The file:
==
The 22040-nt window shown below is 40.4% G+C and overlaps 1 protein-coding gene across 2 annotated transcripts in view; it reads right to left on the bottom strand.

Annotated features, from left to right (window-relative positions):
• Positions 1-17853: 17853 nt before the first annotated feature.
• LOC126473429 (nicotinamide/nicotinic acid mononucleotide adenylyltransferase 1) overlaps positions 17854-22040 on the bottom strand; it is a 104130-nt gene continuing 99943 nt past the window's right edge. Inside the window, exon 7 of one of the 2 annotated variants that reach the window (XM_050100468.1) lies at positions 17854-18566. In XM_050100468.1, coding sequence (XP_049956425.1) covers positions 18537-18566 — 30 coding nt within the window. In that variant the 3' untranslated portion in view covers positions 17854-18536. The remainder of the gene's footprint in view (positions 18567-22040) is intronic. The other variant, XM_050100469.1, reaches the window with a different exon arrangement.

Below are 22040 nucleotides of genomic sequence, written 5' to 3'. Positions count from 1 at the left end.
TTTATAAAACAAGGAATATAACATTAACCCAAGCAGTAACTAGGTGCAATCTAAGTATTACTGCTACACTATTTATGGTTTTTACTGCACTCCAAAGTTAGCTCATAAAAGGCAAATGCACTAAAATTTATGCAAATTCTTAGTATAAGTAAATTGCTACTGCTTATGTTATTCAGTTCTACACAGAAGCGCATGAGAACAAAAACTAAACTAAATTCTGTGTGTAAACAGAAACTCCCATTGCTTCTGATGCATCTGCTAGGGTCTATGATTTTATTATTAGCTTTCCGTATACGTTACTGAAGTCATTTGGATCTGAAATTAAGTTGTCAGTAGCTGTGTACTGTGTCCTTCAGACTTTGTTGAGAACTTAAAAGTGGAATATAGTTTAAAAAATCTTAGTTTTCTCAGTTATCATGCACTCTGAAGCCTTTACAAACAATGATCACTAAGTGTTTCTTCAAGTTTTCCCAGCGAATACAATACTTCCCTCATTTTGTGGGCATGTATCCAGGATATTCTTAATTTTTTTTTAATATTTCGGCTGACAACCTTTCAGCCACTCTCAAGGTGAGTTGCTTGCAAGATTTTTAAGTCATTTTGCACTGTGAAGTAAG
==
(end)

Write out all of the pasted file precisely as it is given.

The 22040-nt window shown below is 40.4% G+C and overlaps 1 protein-coding gene across 2 annotated transcripts in view; it reads right to left on the bottom strand.

Annotated features, from left to right (window-relative positions):
• Positions 1-17853: 17853 nt before the first annotated feature.
• LOC126473429 (nicotinamide/nicotinic acid mononucleotide adenylyltransferase 1) overlaps positions 17854-22040 on the bottom strand; it is a 104130-nt gene continuing 99943 nt past the window's right edge. Inside the window, exon 7 of one of the 2 annotated variants that reach the window (XM_050100468.1) lies at positions 17854-18566. In XM_050100468.1, coding sequence (XP_049956425.1) covers positions 18537-18566 — 30 coding nt within the window. In that variant the 3' untranslated portion in view covers positions 17854-18536. The remainder of the gene's footprint in view (positions 18567-22040) is intronic. The other variant, XM_050100469.1, reaches the window with a different exon arrangement.

Below are 22040 nucleotides of genomic sequence, written 5' to 3'. Positions count from 1 at the left end.
TTTATAAAACAAGGAATATAACATTAACCCAAGCAGTAACTAGGTGCAATCTAAGTATTACTGCTACACTATTTATGGTTTTTACTGCACTCCAAAGTTAGCTCATAAAAGGCAAATGCACTAAAATTTATGCAAATTCTTAGTATAAGTAAATTGCTACTGCTTATGTTATTCAGTTCTACACAGAAGCGCATGAGAACAAAAACTAAACTAAATTCTGTGTGTAAACAGAAACTCCCATTGCTTCTGATGCATCTGCTAGGGTCTATGATTTTATTATTAGCTTTCCGTATACGTTACTGAAGTCATTTGGATCTGAAATTAAGTTGTCAGTAGCTGTGTACTGTGTCCTTCAGACTTTGTTGAGAACTTAAAAGTGGAATATAGTTTAAAAAATCTTAGTTTTCTCAGTTATCATGCACTCTGAAGCCTTTACAAACAATGATCACTAAGTGTTTCTTCAAGTTTTCCCAGCGAATACAATACTTCCCTCATTTTGTGGGCATGTATCCAGGATATTCTTAATTTTTTTTTAATATTTCGGCTGACAACCTTTCAGCCACTCTCAAGGTGAGTTGCTTGCAAGATTTTTAAGTCATTTTGCACTGTGAAGTAAG